Each laser diode assembly 25, or sandwich, is constructed on a ceramic plate 28. The plate comprises a delta shaped piece of beryllium oxide (BeO) substrate 28 upon which is located a single laser diode 26 at delta point 30. Two steps 32, 34 are ground in the beryllium oxide substrate (FIGS. 3, 4 and 5). These steps form the mounting seat for the laser diode. The diode is glued or otherwise attached to bottom step 34 and electrical contacts are provided to top step 32. These steps provide for stacking of sandwiches 25 without contact between diodes.
The beryllium oxide substrate forms an excellent heat extractor for the diode 26. Beryllium oxide is a ceramic material that does not conduct electricity. It is, however, an excellent conductor of heat. This is unusual because most materials that conduct heat well also conduct electricity. This invention takes advantage of this unusual property of beryllium oxide to use it as an effective heat conduction path while electrically insulating the diodes of the array.
Beryllium oxide also provides an improved substrate for the diode since its thermal coefficient of expansion (6.9 ppm/°C.) is very close to that of a typical semiconductor laser diode (6.3 ppm/°C.). As a result, relatively little mechanical stress is created in the diode due to changes in diode sandwich temperature. This reduction of mechanical stresses offers a great reliability improvement over previous substrate metals such as copper. Copper has a thermal coefficient of expansion close to three times that of the typical laser diode, as a result large stresses are created with changes in temperature and this increases the chances of stress induced diode failures.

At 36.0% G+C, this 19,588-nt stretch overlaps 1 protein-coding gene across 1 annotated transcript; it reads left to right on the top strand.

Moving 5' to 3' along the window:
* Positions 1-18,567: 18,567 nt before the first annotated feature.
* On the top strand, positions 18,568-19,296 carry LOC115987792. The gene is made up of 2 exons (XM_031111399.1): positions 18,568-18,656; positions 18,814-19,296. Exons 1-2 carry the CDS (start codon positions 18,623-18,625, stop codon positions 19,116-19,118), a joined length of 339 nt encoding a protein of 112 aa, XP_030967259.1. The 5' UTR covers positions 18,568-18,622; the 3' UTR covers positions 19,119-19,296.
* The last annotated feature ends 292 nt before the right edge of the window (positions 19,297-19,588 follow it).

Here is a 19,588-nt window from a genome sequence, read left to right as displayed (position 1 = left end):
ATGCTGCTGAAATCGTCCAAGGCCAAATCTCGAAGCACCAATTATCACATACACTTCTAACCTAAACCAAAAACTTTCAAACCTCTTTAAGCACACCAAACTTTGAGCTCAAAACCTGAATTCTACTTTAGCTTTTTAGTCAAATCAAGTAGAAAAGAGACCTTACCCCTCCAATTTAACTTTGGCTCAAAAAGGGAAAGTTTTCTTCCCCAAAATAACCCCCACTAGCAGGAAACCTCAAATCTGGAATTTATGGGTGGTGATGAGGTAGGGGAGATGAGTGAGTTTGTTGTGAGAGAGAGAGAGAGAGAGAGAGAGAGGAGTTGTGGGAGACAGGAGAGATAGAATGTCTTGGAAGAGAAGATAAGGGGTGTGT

Gold or silver is typically applied over a refractory metal such as tungsten or molybdenum to provide a conductive layer on the BeO plate for electrical connections of the diodes. The refractory metal provides good adhesion between the BeO substrate and the conductive material. The conductive layer or strip, shown schematically by increased drawing line thickness at 43, 45 (FIG. 5), extends from the top surface 36 of the laser diode assembly 25 down to top step 32 (FIG. 5). A lead may then be soldered from a contact surface of the diode 26 to step 32 to provide a first electrical contact; in the view of FIG. 3 two duplicate leads 38 are shown. The electrical circuit is completed by a contact between the base of diode 26 and gold material on bottom step 34 which extends over end 40 and base 42 of the laser diode assembly. Note that there is a break in the electrical conductive material at the end step 35 between top step 32 and bottom step 34, otherwise the circuit would bypass diode 26.
The laser diode sandwiches are assembled into a stacked array 12 (FIG. 2) by suitable clamping means. As the sandwiches are assembled, surfaces 36 and 42 on adjacent sandwiches make contact to electrically connect the diodes in series. The diode array is connected to a suitable power source by leads 43 (FIG. 1) connected to BeO plates at the top and bottom of the array 12.
A small layer of gold or indium 44 (FIG. 4) is squeezed between the individual sandwiches 25 as the laser sandwiches are assembled. Gold and indium are soft metals which help fill insulating gaps that might otherwise form between the sandwiches 25; these gaps would degrade heat transfer therebetween. The layer 44 therefore provides for excellent heat transfer between the sandwiches in order to aid in heat extraction from the diodes 26. Since beryllium oxide is a ceramic material it is somewhat brittle. The soft metallic layer 44 also serves to cushion the diode sandwiches during assembly and avoid assembly damage to the beryllium oxide plates 28.